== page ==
- butter - Butter adds a silky, savory finish to pan seared pork chops.
- salt and pepper - Just simple seasonings are needed because the thyme and the pork are really the stars of this show.
Do you wash pork chops before frying?
There really is no need to wash pork (or any meat) before cooking. Doing so only contaminates your kitchen surfaces, which require extra sanitizing. I like to use the butcher wrapping as a disposable prep surface for easy cleanup. Or, I simply transfer the meat from the original packaging to the heated cooking surface.
How to make pan fried pork chops
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It all starts with melting butter in an iron skillet on medium-high. Add the chops and sear about 3 minutes, or until they release easily from the pan.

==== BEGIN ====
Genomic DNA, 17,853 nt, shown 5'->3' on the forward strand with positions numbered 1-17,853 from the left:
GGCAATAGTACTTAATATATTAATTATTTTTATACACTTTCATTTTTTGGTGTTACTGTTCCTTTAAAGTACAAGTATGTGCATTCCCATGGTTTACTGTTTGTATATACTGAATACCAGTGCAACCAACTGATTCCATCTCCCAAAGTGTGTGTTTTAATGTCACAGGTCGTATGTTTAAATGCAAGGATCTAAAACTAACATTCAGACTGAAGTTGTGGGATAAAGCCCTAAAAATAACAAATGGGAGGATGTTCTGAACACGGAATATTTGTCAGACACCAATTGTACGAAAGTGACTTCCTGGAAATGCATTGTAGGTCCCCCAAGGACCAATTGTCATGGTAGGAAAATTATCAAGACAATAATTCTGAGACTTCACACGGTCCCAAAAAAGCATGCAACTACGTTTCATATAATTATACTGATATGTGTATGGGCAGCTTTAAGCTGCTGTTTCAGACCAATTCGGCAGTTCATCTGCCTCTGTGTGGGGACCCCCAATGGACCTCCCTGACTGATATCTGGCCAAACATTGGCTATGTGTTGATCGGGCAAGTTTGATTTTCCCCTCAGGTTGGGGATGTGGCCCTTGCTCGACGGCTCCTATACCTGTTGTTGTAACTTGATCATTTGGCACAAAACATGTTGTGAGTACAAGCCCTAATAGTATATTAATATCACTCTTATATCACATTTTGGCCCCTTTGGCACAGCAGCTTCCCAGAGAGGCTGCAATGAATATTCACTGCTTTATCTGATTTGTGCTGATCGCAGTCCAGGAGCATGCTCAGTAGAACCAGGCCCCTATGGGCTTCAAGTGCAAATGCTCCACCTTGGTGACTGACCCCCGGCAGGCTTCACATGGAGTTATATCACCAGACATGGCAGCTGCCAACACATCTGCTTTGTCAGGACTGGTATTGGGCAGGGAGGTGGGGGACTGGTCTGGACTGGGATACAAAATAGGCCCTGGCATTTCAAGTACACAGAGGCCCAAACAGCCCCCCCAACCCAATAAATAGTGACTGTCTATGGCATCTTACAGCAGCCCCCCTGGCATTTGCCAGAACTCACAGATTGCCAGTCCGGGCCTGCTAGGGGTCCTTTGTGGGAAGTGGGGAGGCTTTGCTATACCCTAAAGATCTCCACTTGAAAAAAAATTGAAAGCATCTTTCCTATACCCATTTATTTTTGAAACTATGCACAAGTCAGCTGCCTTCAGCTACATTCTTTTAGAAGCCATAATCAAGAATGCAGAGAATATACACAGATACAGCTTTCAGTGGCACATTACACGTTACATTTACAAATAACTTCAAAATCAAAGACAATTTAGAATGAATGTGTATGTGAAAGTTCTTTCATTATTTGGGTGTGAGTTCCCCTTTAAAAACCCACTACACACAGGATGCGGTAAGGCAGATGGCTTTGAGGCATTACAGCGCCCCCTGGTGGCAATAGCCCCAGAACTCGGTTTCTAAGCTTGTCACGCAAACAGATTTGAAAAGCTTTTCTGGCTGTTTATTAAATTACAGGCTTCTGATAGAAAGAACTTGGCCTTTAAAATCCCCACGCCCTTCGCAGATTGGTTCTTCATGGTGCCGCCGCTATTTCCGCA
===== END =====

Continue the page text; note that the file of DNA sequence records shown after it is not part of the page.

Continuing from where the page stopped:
Flip pork chops and sear the other side until it registers 140°F next to the bone. If the skillet gets too warm, flip the chops briefly to avoid overcooking either side.
Reduce the heat to medium low and add remaining butter and fresh thyme sprigs to the pan. Use a small spoon to baste the pork and continue cooking until it reaches 145°F next to the bone.
Transfer pork chops to a plate to rest a few minutes. Serve chops warm, drizzled with the thyme butter and your favorite sides. Lemony Baked Asparagus is especially delicious with these, and will cook in the oven while you're searing the pork chops for a perfectly timed meal.
Tips for making perfect pan fried pork chops